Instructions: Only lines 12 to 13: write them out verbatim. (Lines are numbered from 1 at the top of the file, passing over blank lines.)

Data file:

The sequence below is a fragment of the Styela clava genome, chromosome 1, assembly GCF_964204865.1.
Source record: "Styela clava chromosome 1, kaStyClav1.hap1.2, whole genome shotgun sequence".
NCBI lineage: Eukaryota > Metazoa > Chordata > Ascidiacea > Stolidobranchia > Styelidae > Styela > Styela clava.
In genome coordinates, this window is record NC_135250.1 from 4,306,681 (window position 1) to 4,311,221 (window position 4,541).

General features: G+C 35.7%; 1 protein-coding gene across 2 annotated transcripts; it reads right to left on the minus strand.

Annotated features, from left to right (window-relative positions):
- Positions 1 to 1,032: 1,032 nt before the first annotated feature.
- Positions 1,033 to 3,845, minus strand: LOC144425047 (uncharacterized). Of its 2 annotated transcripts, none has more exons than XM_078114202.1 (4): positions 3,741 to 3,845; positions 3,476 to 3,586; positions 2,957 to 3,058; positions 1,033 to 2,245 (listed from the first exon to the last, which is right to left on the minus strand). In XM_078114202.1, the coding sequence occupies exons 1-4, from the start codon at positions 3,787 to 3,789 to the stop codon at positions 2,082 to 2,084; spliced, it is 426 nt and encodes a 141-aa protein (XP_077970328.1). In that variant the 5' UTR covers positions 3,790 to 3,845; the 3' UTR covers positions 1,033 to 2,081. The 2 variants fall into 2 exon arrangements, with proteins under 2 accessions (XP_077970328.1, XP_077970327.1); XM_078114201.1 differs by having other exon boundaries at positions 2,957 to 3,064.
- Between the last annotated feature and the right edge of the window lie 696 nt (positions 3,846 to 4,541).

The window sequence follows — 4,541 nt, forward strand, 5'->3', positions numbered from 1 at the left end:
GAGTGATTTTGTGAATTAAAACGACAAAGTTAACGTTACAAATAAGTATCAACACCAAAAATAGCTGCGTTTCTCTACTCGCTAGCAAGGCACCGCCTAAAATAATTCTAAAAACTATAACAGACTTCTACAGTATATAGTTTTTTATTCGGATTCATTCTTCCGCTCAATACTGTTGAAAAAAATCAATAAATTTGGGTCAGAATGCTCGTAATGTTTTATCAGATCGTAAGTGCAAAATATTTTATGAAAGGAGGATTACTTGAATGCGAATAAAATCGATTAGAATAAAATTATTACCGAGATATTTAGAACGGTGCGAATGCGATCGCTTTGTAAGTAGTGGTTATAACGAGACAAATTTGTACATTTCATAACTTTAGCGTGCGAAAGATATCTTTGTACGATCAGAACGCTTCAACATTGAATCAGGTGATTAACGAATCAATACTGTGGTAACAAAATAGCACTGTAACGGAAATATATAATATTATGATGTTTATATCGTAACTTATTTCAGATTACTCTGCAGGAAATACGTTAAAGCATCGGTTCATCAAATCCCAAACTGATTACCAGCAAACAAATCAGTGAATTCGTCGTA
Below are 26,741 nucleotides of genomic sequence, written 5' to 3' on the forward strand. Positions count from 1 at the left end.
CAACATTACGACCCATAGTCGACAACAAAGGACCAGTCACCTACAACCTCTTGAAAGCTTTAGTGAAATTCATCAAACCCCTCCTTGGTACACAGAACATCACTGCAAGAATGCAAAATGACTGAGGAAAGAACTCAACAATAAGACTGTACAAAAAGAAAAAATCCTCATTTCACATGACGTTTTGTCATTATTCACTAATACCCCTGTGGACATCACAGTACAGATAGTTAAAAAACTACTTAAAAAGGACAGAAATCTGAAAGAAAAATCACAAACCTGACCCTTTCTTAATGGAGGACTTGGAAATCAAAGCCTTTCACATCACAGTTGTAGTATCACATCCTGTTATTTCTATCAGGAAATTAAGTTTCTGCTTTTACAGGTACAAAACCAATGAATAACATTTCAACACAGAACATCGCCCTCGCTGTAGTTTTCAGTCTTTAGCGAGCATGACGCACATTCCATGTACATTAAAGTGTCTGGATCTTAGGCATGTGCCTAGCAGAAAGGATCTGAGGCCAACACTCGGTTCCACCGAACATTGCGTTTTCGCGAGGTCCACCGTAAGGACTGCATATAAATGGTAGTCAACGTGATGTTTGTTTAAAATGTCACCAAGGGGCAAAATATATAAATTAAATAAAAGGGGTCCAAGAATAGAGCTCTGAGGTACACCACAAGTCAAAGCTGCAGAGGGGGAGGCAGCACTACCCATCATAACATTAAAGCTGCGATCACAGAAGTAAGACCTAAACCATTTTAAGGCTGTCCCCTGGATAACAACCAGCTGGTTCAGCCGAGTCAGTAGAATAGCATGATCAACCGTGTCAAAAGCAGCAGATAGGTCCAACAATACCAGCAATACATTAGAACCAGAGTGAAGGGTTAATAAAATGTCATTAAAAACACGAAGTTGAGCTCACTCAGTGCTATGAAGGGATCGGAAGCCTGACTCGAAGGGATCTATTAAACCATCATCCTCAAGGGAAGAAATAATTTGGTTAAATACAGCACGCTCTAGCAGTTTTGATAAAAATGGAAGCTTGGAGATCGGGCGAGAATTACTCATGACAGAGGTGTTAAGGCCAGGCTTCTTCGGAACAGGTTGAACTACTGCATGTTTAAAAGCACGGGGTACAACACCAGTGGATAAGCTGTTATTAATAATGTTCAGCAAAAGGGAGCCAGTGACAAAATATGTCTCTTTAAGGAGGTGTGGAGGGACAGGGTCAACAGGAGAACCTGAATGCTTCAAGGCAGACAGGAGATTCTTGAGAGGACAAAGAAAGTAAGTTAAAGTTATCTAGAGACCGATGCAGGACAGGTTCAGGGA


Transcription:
Below are 26,741 nucleotides of genomic sequence, written 5' to 3' on the forward strand. Positions count from 1 at the left end.
CAACATTACGACCCATAGTCGACAACAAAGGACCAGTCACCTACAACCTCTTGAAAGCTTTAGTGAAATTCATCAAACCCCTCCTTGGTACACAGAACATCACTGCAAGAATGCAAAATGACTGAGGAAAGAACTCAACAATAAGACTGTACAAAAAGAAAAAATCCTCATTTCACATGACGTTTTGTCATTATTCACTAATACCCCTGTGGACATCACAGTACAGATAGTTAAAAAACTACTTAAAAAGGACAGAAATCTGAAAGAAAAATCACAAACCTGACCCTTTCTTAATGGAGGACTTGGAAATCAAAGCCTTTCACATCACAGTTGTAGTATCACATCCTGTTATTTCTATCAGGAAATTAAGTTTCTGCTTTTACAGGTACAAAACCAATGAATAACATTTCAACACAGAACATCGCCCTCGCTGTAGTTTTCAGTCTTTAGCGAGCATGACGCACATTCCATGTACATTAAAGTGTCTGGATCTTAGGCATGTGCCTAGCAGAAAGGATCTGAGGCCAACACTCGGTTCCACCGAACATTGCGTTTTCGCGAGGTCCACCGTAAGGACTGCATATAAATGGTAGTCAACGTGATGTTTGTTTAAAATGTCACCAAGGGGCAAAATATATAAATTAAATAAAAGGGGTCCAAGAATAGAGCTCTGAGGTACACCACAAGTCAAAGCTGCAGAGGGGGAGGCAGCACTACCCATCATAACATTAAAGCTGCGATCACAGAAGTAAGACCTAAACCATTTTAAGGCTGTCCCCTGGATAACAACCAGCTGGTTCAGCCGAGTCAGTAGAATAGCATGATCAACCGTGTCAAAAGCAGCAGATAGGTCCAACAATACCAGCAATACATTAGAACCAGAGTGAAGGGTTAATAAAATGTCATTAAAAACACGAAGTTGAGCTCACTCAGTGCTATGAAGGGATCGGAAGCCTGACTCGAAGGGATCTATTAAACCATCATCCTCAAGGGAAGAAATAATTTGGTTAAATACAGCACGCTCTAGCAGTTTTGATAAAAATGGAAGCTTGGAGATCGGGCGAGAATTACTCATGACAGAGGTGTTAAGGCCAGGCTTCTTCGGAACAGGTTGAACTACTGCATGTTTAAAAGCACGGGGTACAACACCAGTGGATAAGCTGTTATTAATAATGTTCAGCAAAAGGGAGCCAGTGACAAAATATGTCTCTTTAAGGAGGTGTGGAGGGACAGGGTCAACAGGAGAACCTGAATGCTTCAAGGCAGACAGGAGATTCTTGAGAGGACAAAGAAAGTAAGTTAAAGTTATCTAGAGACCGATGCAGGACAGGTTCAGGGA